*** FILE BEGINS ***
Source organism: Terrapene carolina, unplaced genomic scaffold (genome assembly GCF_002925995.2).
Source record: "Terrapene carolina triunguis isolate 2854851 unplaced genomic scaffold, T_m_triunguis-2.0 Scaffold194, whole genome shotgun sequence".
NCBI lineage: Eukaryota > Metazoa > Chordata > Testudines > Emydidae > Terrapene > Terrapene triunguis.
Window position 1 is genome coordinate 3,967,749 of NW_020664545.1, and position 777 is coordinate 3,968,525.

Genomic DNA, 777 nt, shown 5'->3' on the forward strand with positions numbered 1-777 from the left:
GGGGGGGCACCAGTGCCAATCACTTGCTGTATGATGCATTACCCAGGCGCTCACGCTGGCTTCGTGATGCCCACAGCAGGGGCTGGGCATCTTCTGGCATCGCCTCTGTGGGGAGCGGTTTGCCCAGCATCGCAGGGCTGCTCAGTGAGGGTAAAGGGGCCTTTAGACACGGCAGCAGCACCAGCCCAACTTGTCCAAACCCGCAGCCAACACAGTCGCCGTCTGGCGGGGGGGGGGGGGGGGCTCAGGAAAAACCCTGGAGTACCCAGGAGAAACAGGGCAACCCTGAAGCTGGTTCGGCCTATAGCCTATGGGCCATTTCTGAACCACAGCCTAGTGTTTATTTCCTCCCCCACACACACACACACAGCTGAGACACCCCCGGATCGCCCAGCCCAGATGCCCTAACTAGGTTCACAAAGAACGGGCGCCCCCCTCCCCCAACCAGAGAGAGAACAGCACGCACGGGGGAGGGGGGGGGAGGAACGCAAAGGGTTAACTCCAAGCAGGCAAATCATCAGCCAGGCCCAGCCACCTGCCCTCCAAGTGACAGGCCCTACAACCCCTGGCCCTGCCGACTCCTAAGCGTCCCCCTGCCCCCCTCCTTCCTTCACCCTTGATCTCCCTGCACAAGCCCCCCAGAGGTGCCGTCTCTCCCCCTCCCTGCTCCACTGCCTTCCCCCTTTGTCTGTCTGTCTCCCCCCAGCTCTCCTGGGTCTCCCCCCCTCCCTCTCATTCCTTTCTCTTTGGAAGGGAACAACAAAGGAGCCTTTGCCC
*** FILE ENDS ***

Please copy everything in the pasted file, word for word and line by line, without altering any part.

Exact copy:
Source organism: Terrapene carolina, unplaced genomic scaffold (genome assembly GCF_002925995.2).
Source record: "Terrapene carolina triunguis isolate 2854851 unplaced genomic scaffold, T_m_triunguis-2.0 Scaffold194, whole genome shotgun sequence".
NCBI lineage: Eukaryota > Metazoa > Chordata > Testudines > Emydidae > Terrapene > Terrapene triunguis.
Window position 1 is genome coordinate 3,967,749 of NW_020664545.1, and position 777 is coordinate 3,968,525.

Genomic DNA, 777 nt, shown 5'->3' on the forward strand with positions numbered 1-777 from the left:
GGGGGGGCACCAGTGCCAATCACTTGCTGTATGATGCATTACCCAGGCGCTCACGCTGGCTTCGTGATGCCCACAGCAGGGGCTGGGCATCTTCTGGCATCGCCTCTGTGGGGAGCGGTTTGCCCAGCATCGCAGGGCTGCTCAGTGAGGGTAAAGGGGCCTTTAGACACGGCAGCAGCACCAGCCCAACTTGTCCAAACCCGCAGCCAACACAGTCGCCGTCTGGCGGGGGGGGGGGGGGGGCTCAGGAAAAACCCTGGAGTACCCAGGAGAAACAGGGCAACCCTGAAGCTGGTTCGGCCTATAGCCTATGGGCCATTTCTGAACCACAGCCTAGTGTTTATTTCCTCCCCCACACACACACACACAGCTGAGACACCCCCGGATCGCCCAGCCCAGATGCCCTAACTAGGTTCACAAAGAACGGGCGCCCCCCTCCCCCAACCAGAGAGAGAACAGCACGCACGGGGGAGGGGGGGGGAGGAACGCAAAGGGTTAACTCCAAGCAGGCAAATCATCAGCCAGGCCCAGCCACCTGCCCTCCAAGTGACAGGCCCTACAACCCCTGGCCCTGCCGACTCCTAAGCGTCCCCCTGCCCCCCTCCTTCCTTCACCCTTGATCTCCCTGCACAAGCCCCCCAGAGGTGCCGTCTCTCCCCCTCCCTGCTCCACTGCCTTCCCCCTTTGTCTGTCTGTCTCCCCCCAGCTCTCCTGGGTCTCCCCCCCTCCCTCTCATTCCTTTCTCTTTGGAAGGGAACAACAAAGGAGCCTTTGCCC